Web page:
In a world whose main currency was having Rupert's ear, Wendi had altered the balance of power, to the consternation of executives and family. There followed the orange hair; the Prada suits; the kooky diets. And there was the discordant Wendi voice: not just her accent, widely mocked, but her straightforwardness: her mentioning Rupert's Viagra in Vanity Fair; and her own often hilarious jibs, complete with mimicry, albeit with a Chinese accent, at the other members of Murdoch family.
What to do about Wendi became a major corporate and family preoccupation – and a constant worry for Murdoch himself. Buying the most expensive apartment in New York and having her decorate it was one of Murdoch's strategies to keep her busy. Encouraging her to produce movies was another. Still, he liked being with her. In public, he would take her hand. She became a key aide during his 2007 takeover of the Wall Street Journal.
At least one intimate judged that an abiding concern for Rupert in the 2008 and 2009 period was holding his marriage together – that it was an issue for him of pride. It was important for him not to fail at what everyone said would fail. The winds and cross currents between them were very strong with almost nobody, in the family or in the company, ready to say if they were becoming closer or growing further apart. Not least of all because Rupert, trying to cater to all the various interests of his court, often told people what they wanted to hear.
Vacationing with Barry Diller and Diane Von Furstenberg on Diller's yacht, they appeared to be deeply in love. Not long afterwards, he told his son Lachlan it was over. At some point, Wendi's base of social gravity moved from the media set – David Geffen, Barbara Walters, Ivanka Trump, Arianna Huffington, Graydon Carter – to a different jet set. Dasha Zhukova, the girlfriend of Russian Oligarch Roman Abramovich, and Larry Gagosian, the international art dealer, became her close friends and business partners.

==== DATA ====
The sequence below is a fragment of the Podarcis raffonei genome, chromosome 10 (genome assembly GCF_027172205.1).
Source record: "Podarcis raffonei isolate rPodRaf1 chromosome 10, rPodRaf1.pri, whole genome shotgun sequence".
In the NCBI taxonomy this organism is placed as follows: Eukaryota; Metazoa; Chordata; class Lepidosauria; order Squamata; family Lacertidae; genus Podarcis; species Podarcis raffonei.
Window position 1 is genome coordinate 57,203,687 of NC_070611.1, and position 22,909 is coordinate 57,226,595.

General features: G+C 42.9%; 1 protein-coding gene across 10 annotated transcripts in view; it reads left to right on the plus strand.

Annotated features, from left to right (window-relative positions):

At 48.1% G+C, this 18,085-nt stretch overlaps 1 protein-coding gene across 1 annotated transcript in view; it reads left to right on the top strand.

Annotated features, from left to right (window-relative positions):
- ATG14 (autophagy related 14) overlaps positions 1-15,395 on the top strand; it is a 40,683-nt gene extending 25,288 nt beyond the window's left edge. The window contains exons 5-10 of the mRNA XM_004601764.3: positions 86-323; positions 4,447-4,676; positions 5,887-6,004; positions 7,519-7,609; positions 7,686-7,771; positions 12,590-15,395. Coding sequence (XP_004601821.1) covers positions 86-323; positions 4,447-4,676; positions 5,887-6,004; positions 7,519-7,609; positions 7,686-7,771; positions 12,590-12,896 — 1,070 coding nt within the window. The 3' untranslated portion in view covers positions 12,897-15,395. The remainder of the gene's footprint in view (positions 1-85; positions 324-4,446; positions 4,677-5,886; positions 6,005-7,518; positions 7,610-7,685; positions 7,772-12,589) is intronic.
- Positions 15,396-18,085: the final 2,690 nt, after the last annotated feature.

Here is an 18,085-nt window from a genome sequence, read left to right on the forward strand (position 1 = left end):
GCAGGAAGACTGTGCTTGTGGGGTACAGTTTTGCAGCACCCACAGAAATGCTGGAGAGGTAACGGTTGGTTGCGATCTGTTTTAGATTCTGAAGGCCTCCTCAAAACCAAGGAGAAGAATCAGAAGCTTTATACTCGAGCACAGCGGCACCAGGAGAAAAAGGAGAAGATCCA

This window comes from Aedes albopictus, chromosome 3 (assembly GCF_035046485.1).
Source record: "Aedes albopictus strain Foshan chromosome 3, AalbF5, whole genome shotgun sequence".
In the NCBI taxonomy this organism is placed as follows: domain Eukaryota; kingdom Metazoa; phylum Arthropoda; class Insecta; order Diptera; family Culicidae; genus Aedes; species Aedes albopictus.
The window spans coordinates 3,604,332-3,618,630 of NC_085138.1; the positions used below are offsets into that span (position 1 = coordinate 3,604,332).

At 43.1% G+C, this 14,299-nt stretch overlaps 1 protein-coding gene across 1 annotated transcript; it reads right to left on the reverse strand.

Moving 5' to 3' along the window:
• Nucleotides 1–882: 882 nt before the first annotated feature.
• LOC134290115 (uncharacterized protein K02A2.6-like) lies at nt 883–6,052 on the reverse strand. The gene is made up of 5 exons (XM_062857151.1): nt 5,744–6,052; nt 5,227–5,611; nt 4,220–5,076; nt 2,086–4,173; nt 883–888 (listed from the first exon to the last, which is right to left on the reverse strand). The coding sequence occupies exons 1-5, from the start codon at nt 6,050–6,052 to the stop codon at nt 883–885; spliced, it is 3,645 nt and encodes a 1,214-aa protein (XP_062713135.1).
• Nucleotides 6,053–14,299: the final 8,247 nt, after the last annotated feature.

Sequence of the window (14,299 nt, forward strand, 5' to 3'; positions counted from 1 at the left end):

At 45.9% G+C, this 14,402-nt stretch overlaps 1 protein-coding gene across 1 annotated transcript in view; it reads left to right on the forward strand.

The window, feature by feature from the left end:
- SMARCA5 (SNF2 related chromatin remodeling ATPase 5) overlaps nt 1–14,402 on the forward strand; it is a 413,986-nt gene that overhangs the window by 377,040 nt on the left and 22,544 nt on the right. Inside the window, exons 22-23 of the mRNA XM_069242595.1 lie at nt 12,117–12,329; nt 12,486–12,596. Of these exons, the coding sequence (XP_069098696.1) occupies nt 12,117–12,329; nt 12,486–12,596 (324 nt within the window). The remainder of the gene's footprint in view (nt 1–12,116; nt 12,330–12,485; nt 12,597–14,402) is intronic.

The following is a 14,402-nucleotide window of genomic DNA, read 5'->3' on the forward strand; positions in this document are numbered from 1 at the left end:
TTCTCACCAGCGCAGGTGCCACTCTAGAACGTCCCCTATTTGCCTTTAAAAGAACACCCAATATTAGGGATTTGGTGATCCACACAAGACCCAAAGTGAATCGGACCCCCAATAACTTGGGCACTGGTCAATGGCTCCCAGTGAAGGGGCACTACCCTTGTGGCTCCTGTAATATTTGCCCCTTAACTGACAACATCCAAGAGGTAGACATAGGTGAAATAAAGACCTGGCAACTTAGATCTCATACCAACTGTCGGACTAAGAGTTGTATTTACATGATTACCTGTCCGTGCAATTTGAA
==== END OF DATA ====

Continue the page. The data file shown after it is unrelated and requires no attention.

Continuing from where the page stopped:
An article in the New York Times quoted sources described as friend's of Wendi as saying she was living more and more an independent life. In fact, she was, trying to hold on to her life, while Rupert, in the company of trainers and message therapists, seemed to be more and more removed from her.
Wendi had made a particular enemy of Joel Klein, the lawyer and News Corp executive who more and more was Rupert's closest corporate confidant and one of the company's chief plotters. What's more, the most damaging results of the hacking scandal for Murdoch had been an increasing breach with his children and an urgency, on his part, to calm the internecine feuding. Wendi, again, was the odd person out, even the expendable one in the Murdoch family.
Interesting how Wendi managed to survive all the various plotters in the Murdoch circle until Joel Klein became Rupert's closest corporate confidant.
Michael Wolff describes Klein as one of News Corporations' "chief plotters" and Wendi as an "enemy" of Klein's.
You have to wonder what poison Klein whispered into Rupert's ear to help move Murdoch toward divorce.
Maybe Wendi Deng took out the wrong guy at the Parliament hearing when she defended her husband against a man attacking him with shaving cream.
Maybe Klein was the real enemy.